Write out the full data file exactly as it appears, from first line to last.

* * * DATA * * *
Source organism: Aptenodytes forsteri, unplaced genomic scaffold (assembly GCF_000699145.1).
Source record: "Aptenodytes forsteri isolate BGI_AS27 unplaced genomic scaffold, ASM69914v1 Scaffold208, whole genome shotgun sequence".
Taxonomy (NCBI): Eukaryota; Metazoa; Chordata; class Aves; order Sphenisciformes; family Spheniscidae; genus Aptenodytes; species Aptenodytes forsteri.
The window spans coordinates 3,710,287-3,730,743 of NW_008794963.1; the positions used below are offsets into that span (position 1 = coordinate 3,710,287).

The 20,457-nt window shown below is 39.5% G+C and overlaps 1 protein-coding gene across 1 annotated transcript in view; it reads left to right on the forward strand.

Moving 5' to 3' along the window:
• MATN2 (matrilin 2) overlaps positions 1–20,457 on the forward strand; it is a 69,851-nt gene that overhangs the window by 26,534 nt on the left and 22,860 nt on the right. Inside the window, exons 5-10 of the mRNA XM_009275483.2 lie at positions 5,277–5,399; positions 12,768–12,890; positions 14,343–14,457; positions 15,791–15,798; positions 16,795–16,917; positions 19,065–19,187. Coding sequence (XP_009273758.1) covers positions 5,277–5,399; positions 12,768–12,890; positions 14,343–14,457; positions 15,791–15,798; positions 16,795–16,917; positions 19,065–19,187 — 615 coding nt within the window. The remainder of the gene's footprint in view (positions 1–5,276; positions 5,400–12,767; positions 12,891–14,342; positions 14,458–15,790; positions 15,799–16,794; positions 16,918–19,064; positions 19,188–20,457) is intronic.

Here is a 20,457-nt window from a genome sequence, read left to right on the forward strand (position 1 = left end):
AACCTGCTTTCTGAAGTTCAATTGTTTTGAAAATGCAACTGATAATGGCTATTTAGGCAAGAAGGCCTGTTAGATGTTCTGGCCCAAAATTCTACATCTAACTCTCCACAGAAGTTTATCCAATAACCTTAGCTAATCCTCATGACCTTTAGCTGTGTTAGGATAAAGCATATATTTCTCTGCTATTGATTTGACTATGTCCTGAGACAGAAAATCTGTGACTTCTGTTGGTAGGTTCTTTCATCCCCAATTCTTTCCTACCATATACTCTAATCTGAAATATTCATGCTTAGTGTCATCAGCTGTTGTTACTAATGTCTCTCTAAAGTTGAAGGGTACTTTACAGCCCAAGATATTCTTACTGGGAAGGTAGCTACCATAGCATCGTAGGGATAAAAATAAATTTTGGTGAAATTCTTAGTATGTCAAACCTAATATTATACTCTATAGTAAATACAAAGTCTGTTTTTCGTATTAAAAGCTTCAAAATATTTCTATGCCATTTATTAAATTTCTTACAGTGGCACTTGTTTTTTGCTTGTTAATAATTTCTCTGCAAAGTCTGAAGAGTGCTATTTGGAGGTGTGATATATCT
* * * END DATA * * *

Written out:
Source organism: Aptenodytes forsteri, unplaced genomic scaffold (assembly GCF_000699145.1).
Source record: "Aptenodytes forsteri isolate BGI_AS27 unplaced genomic scaffold, ASM69914v1 Scaffold208, whole genome shotgun sequence".
Taxonomy (NCBI): Eukaryota; Metazoa; Chordata; class Aves; order Sphenisciformes; family Spheniscidae; genus Aptenodytes; species Aptenodytes forsteri.
The window spans coordinates 3,710,287-3,730,743 of NW_008794963.1; the positions used below are offsets into that span (position 1 = coordinate 3,710,287).

The 20,457-nt window shown below is 39.5% G+C and overlaps 1 protein-coding gene across 1 annotated transcript in view; it reads left to right on the forward strand.

Moving 5' to 3' along the window:
• MATN2 (matrilin 2) overlaps positions 1–20,457 on the forward strand; it is a 69,851-nt gene that overhangs the window by 26,534 nt on the left and 22,860 nt on the right. Inside the window, exons 5-10 of the mRNA XM_009275483.2 lie at positions 5,277–5,399; positions 12,768–12,890; positions 14,343–14,457; positions 15,791–15,798; positions 16,795–16,917; positions 19,065–19,187. Coding sequence (XP_009273758.1) covers positions 5,277–5,399; positions 12,768–12,890; positions 14,343–14,457; positions 15,791–15,798; positions 16,795–16,917; positions 19,065–19,187 — 615 coding nt within the window. The remainder of the gene's footprint in view (positions 1–5,276; positions 5,400–12,767; positions 12,891–14,342; positions 14,458–15,790; positions 15,799–16,794; positions 16,918–19,064; positions 19,188–20,457) is intronic.

Here is a 20,457-nt window from a genome sequence, read left to right on the forward strand (position 1 = left end):
AACCTGCTTTCTGAAGTTCAATTGTTTTGAAAATGCAACTGATAATGGCTATTTAGGCAAGAAGGCCTGTTAGATGTTCTGGCCCAAAATTCTACATCTAACTCTCCACAGAAGTTTATCCAATAACCTTAGCTAATCCTCATGACCTTTAGCTGTGTTAGGATAAAGCATATATTTCTCTGCTATTGATTTGACTATGTCCTGAGACAGAAAATCTGTGACTTCTGTTGGTAGGTTCTTTCATCCCCAATTCTTTCCTACCATATACTCTAATCTGAAATATTCATGCTTAGTGTCATCAGCTGTTGTTACTAATGTCTCTCTAAAGTTGAAGGGTACTTTACAGCCCAAGATATTCTTACTGGGAAGGTAGCTACCATAGCATCGTAGGGATAAAAATAAATTTTGGTGAAATTCTTAGTATGTCAAACCTAATATTATACTCTATAGTAAATACAAAGTCTGTTTTTCGTATTAAAAGCTTCAAAATATTTCTATGCCATTTATTAAATTTCTTACAGTGGCACTTGTTTTTTGCTTGTTAATAATTTCTCTGCAAAGTCTGAAGAGTGCTATTTGGAGGTGTGATATATCT